Every cinema in the centre of Belfast was screening Mission Impossible: Rogue Nation while outside in the real world, the PSNI were facing what amounted to their own mission impossible - trying to police a rogue nationalist march and keeping angry loyalists opposed to it in check.
Until late in the day, when there were clashes after the march was stopped on the Oldpark Road, police had succeeded in keeping the lid on a tension-filled scenario, with one of the biggest security operations in Belfast for years, which it's estimated cost a six-figure sum.
Businesses in the city centre were also counting the cost of lost trade during the massive lockdown.
The flagship CastleCourt shopping centre was forced to close for a time as the police turned Royal Avenue into what they called a sterile zone, with access almost impossible for anyone but shop staff. And loyalists.
Three unionist protests were closely shepherded in the area to ensure that they weren't bigger than the limit of 450 demonstrators laid down by the Parades Commission.
As confirmation came that the police were also going to enforce a commission ruling and stop the internment parade before it got to the city centre, the fury among the anti Anti-Internment League protesters, including the DUP's councillor Ruth Patterson, was effectively doused and they went home.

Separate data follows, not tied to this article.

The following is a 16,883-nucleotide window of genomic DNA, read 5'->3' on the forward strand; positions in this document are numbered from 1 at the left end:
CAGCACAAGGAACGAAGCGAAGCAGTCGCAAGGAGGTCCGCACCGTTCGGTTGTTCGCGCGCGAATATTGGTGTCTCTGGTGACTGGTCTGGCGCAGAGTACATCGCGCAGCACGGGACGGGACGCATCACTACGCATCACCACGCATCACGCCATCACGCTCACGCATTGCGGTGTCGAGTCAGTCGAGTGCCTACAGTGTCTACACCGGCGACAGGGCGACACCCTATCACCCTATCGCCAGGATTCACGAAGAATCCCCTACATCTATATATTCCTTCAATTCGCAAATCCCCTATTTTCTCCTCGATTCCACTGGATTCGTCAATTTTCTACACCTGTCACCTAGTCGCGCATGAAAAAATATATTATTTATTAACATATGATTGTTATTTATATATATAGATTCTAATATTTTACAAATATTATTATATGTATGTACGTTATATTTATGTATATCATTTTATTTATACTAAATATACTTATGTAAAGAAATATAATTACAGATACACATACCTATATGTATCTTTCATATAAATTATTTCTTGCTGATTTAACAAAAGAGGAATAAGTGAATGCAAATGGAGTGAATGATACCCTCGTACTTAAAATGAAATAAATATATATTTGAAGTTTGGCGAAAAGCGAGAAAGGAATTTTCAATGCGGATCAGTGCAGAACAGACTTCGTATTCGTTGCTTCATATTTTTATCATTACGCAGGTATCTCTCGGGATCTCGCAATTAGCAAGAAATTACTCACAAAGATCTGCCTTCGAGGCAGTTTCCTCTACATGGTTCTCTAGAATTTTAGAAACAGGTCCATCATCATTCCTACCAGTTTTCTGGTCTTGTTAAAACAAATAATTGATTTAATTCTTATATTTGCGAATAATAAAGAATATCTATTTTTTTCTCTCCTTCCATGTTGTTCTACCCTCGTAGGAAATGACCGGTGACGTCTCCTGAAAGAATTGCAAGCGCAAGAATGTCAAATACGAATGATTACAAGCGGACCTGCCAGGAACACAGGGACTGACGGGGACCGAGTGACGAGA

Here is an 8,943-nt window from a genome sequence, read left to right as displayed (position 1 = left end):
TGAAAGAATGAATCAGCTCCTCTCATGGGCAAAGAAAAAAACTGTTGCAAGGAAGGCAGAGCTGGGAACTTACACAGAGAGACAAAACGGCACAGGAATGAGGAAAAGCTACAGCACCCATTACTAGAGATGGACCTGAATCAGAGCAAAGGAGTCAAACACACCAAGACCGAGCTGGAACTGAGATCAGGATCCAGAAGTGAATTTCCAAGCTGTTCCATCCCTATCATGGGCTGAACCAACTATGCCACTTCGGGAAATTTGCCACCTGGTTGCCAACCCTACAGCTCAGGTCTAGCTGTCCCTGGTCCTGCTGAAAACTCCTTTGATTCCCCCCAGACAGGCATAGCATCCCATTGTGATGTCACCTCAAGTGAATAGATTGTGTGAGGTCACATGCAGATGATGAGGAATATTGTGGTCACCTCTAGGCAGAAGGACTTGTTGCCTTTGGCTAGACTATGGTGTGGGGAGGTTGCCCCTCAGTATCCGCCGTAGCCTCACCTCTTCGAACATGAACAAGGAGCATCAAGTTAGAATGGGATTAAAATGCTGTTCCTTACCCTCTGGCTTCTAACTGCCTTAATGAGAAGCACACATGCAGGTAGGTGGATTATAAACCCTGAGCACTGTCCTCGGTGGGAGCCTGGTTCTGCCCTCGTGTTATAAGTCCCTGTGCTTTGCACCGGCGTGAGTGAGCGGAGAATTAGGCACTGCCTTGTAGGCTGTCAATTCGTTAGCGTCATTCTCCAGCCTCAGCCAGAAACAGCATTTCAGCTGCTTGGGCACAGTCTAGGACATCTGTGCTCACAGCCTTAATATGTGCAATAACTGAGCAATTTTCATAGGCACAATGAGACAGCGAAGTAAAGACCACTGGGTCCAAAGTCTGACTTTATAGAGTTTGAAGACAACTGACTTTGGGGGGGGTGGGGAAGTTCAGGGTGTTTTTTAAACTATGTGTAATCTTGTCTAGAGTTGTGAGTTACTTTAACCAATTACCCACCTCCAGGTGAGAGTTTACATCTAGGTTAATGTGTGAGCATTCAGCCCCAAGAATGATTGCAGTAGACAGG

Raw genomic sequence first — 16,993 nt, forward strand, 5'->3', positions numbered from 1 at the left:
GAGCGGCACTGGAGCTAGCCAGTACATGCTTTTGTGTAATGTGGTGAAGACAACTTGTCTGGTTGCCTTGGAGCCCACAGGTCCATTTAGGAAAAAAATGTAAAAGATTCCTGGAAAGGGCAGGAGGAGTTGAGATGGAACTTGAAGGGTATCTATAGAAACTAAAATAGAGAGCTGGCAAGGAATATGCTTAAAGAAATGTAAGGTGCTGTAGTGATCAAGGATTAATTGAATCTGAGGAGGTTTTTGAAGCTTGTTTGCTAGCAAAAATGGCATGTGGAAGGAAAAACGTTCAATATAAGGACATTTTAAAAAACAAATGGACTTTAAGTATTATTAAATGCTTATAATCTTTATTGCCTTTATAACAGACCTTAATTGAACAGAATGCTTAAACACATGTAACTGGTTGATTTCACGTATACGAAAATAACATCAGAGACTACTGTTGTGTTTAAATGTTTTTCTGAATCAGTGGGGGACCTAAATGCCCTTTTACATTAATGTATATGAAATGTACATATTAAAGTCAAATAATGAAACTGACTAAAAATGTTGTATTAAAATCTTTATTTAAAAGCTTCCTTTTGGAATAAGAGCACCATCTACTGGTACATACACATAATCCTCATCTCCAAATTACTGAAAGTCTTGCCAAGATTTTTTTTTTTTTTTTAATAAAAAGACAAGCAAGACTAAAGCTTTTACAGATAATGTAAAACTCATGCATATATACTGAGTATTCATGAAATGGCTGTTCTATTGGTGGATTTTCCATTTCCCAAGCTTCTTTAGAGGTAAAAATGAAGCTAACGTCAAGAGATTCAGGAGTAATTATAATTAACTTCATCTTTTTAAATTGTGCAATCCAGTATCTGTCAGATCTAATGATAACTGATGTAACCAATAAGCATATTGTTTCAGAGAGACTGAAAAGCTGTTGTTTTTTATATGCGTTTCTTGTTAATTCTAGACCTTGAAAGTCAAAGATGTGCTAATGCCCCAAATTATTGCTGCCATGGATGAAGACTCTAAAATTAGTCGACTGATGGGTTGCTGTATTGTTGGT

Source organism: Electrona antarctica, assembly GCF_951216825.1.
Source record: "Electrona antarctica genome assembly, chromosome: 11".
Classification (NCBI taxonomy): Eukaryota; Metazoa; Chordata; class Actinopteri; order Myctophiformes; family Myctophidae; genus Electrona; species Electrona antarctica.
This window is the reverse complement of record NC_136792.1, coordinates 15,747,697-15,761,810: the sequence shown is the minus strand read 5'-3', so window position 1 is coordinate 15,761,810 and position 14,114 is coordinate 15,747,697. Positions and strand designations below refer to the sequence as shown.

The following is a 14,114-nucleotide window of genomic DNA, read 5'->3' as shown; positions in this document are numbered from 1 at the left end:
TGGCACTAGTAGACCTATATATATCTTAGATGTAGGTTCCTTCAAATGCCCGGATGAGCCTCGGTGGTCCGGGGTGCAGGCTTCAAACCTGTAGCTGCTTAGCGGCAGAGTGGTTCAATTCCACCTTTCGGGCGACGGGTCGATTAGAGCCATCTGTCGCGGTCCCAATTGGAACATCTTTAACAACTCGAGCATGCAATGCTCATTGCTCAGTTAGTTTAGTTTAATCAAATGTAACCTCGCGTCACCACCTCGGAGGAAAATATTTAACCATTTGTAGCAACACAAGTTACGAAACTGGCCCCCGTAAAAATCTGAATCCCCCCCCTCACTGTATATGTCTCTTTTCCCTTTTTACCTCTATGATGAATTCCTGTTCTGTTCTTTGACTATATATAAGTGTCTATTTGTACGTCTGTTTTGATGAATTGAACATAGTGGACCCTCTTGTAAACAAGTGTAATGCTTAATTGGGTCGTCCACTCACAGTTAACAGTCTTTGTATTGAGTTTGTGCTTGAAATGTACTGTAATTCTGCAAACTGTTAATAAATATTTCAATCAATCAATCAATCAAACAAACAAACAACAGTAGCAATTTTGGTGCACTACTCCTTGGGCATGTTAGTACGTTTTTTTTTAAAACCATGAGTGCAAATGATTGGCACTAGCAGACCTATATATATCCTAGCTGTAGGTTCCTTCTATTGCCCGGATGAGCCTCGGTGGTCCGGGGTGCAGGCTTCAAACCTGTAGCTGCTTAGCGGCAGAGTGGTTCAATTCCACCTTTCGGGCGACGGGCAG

The police had moved in early on Sunday to put the city centre in a complete strangehold, with upwards of 50 Land Rovers and metal screens blocking every imaginable entry point to Royal Avenue.
Police had briefed businessmen about their plans three days earlier and though they couldn't tell them to shut up shop, many of them did stay closed.
However, they put employees on standby to reopen their doors the minute the police told them it was safe to do so.
A short distance away in Donegall Place, it was supposed to be more like business as usual at 1pm, but the normal throngs of Sunday shoppers had been conspicuous by their absence and there was an eerie foreboding that the city could witness a repeat of vicious clashes during the same march in the same area just two years ago, when 56 police officers were hurt.